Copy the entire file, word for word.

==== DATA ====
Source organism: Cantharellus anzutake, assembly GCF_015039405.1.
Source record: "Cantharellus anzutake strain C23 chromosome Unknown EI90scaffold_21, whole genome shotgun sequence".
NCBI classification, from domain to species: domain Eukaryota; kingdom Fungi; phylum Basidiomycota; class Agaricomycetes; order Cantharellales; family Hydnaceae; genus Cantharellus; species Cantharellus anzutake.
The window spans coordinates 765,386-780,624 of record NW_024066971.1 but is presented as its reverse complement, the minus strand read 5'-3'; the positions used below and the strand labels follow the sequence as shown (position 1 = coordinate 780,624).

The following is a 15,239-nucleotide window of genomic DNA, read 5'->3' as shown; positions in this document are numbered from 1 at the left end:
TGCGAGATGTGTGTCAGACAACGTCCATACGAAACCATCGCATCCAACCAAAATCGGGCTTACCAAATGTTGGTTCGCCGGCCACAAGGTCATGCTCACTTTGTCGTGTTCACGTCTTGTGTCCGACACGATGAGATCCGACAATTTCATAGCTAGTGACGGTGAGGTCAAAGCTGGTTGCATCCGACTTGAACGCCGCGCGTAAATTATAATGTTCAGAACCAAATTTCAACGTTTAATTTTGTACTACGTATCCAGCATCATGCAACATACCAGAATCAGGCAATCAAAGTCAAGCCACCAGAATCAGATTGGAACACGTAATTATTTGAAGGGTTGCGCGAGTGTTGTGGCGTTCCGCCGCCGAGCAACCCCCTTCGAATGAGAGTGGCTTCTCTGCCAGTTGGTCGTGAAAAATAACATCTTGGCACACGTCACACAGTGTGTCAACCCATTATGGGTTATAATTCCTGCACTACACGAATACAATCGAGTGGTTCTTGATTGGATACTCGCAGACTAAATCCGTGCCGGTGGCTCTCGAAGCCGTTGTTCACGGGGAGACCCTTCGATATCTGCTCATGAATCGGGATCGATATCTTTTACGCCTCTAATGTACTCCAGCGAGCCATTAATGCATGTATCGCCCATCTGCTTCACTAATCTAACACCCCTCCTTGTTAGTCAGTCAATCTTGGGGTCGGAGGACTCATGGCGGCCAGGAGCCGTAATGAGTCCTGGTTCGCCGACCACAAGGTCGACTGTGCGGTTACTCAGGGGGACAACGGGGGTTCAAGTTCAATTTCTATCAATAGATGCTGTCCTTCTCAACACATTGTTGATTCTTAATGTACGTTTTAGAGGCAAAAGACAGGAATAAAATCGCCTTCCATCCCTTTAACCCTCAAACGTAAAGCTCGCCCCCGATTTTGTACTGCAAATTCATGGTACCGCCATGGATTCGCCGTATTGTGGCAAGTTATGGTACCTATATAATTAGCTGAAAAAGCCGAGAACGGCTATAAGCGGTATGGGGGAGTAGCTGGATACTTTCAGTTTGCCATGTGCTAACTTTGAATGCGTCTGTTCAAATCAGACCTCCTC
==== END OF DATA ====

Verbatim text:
Source organism: Cantharellus anzutake, assembly GCF_015039405.1.
Source record: "Cantharellus anzutake strain C23 chromosome Unknown EI90scaffold_21, whole genome shotgun sequence".
NCBI classification, from domain to species: domain Eukaryota; kingdom Fungi; phylum Basidiomycota; class Agaricomycetes; order Cantharellales; family Hydnaceae; genus Cantharellus; species Cantharellus anzutake.
The window spans coordinates 765,386-780,624 of record NW_024066971.1 but is presented as its reverse complement, the minus strand read 5'-3'; the positions used below and the strand labels follow the sequence as shown (position 1 = coordinate 780,624).

The following is a 15,239-nucleotide window of genomic DNA, read 5'->3' as shown; positions in this document are numbered from 1 at the left end:
TGCGAGATGTGTGTCAGACAACGTCCATACGAAACCATCGCATCCAACCAAAATCGGGCTTACCAAATGTTGGTTCGCCGGCCACAAGGTCATGCTCACTTTGTCGTGTTCACGTCTTGTGTCCGACACGATGAGATCCGACAATTTCATAGCTAGTGACGGTGAGGTCAAAGCTGGTTGCATCCGACTTGAACGCCGCGCGTAAATTATAATGTTCAGAACCAAATTTCAACGTTTAATTTTGTACTACGTATCCAGCATCATGCAACATACCAGAATCAGGCAATCAAAGTCAAGCCACCAGAATCAGATTGGAACACGTAATTATTTGAAGGGTTGCGCGAGTGTTGTGGCGTTCCGCCGCCGAGCAACCCCCTTCGAATGAGAGTGGCTTCTCTGCCAGTTGGTCGTGAAAAATAACATCTTGGCACACGTCACACAGTGTGTCAACCCATTATGGGTTATAATTCCTGCACTACACGAATACAATCGAGTGGTTCTTGATTGGATACTCGCAGACTAAATCCGTGCCGGTGGCTCTCGAAGCCGTTGTTCACGGGGAGACCCTTCGATATCTGCTCATGAATCGGGATCGATATCTTTTACGCCTCTAATGTACTCCAGCGAGCCATTAATGCATGTATCGCCCATCTGCTTCACTAATCTAACACCCCTCCTTGTTAGTCAGTCAATCTTGGGGTCGGAGGACTCATGGCGGCCAGGAGCCGTAATGAGTCCTGGTTCGCCGACCACAAGGTCGACTGTGCGGTTACTCAGGGGGACAACGGGGGTTCAAGTTCAATTTCTATCAATAGATGCTGTCCTTCTCAACACATTGTTGATTCTTAATGTACGTTTTAGAGGCAAAAGACAGGAATAAAATCGCCTTCCATCCCTTTAACCCTCAAACGTAAAGCTCGCCCCCGATTTTGTACTGCAAATTCATGGTACCGCCATGGATTCGCCGTATTGTGGCAAGTTATGGTACCTATATAATTAGCTGAAAAAGCCGAGAACGGCTATAAGCGGTATGGGGGAGTAGCTGGATACTTTCAGTTTGCCATGTGCTAACTTTGAATGCGTCTGTTCAAATCAGACCTCCTC